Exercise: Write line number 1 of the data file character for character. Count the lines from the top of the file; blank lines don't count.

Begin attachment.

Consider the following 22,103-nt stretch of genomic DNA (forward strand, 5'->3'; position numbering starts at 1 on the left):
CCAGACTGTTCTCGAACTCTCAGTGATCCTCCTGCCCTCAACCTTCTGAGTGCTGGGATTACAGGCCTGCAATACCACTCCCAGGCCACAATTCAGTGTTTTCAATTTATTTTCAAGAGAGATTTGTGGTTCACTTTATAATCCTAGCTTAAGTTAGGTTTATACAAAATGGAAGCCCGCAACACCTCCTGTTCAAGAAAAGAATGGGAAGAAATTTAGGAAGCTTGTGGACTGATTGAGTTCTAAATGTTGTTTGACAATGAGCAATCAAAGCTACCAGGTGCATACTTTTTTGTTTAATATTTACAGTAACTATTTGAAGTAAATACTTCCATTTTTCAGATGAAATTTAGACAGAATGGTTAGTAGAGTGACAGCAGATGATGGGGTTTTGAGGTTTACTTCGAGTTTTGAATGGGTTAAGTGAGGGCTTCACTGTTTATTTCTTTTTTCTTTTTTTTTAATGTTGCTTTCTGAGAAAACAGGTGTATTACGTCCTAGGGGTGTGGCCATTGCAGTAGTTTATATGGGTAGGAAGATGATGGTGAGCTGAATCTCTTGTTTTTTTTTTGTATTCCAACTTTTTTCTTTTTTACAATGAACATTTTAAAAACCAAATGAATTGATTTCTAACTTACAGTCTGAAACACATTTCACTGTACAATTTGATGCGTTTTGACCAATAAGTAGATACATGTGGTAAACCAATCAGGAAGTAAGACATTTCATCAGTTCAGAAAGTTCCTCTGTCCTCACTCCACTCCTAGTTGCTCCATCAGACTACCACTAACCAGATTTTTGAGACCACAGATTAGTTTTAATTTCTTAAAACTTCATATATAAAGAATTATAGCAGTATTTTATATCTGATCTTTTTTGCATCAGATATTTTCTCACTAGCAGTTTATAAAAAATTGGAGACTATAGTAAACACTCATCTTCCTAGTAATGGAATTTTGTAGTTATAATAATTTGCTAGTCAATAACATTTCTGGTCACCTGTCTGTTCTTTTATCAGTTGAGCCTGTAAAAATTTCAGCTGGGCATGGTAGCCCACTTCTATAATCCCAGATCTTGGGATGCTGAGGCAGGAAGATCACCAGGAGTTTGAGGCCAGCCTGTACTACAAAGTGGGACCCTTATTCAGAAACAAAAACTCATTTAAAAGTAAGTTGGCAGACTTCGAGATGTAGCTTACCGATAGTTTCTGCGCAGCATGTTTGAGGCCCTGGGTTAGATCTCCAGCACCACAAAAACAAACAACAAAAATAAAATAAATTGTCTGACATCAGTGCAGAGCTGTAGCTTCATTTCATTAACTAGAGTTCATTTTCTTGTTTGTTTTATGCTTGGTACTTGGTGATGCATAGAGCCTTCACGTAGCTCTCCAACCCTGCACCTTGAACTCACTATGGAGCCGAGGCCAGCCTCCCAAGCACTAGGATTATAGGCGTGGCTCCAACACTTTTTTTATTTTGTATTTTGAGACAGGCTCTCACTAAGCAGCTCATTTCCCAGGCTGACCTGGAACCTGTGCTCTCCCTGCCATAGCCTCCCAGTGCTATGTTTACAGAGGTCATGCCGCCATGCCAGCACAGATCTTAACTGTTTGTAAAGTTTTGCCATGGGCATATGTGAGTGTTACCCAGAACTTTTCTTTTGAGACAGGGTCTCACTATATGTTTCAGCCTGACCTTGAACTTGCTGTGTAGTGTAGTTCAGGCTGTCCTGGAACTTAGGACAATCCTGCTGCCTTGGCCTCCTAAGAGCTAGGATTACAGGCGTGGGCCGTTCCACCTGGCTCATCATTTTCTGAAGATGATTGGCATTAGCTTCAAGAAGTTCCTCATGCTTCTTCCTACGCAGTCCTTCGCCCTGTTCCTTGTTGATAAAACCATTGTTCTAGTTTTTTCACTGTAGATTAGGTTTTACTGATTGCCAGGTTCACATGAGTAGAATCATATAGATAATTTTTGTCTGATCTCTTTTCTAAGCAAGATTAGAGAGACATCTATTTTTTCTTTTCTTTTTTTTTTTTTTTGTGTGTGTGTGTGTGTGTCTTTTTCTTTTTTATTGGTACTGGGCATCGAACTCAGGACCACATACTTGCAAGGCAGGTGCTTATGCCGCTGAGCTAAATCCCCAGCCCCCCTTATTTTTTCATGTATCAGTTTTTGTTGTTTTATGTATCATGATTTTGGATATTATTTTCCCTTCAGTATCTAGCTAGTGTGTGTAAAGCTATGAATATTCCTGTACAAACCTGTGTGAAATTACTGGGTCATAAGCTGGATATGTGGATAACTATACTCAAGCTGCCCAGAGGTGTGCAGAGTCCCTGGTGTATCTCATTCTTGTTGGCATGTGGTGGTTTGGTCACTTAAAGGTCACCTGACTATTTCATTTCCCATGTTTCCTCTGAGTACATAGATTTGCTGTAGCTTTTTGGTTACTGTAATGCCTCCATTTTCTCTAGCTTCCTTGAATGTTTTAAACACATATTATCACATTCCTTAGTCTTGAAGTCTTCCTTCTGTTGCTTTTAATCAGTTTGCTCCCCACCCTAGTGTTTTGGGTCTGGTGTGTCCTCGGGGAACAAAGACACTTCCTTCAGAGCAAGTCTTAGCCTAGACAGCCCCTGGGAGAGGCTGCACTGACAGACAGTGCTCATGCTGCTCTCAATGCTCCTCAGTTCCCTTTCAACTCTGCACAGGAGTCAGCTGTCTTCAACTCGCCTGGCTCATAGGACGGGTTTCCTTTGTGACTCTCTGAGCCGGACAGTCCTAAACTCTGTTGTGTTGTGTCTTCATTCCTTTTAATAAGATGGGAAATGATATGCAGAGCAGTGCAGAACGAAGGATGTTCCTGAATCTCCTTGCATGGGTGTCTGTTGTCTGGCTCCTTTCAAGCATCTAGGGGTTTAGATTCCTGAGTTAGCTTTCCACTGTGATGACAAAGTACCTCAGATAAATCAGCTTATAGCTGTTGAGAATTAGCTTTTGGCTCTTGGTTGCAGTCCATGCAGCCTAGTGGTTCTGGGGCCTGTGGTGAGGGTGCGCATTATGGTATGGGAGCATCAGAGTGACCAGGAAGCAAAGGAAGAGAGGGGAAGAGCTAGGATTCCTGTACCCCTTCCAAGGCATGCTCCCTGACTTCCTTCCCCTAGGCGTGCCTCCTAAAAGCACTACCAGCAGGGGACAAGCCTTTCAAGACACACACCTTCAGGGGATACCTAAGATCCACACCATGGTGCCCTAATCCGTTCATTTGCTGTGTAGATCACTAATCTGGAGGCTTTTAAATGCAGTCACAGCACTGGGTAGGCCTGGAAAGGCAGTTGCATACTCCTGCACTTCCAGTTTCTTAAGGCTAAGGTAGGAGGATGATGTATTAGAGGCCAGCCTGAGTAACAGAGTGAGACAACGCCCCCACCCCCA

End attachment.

Consider the following 22,103-nt stretch of genomic DNA (forward strand, 5'->3'; position numbering starts at 1 on the left):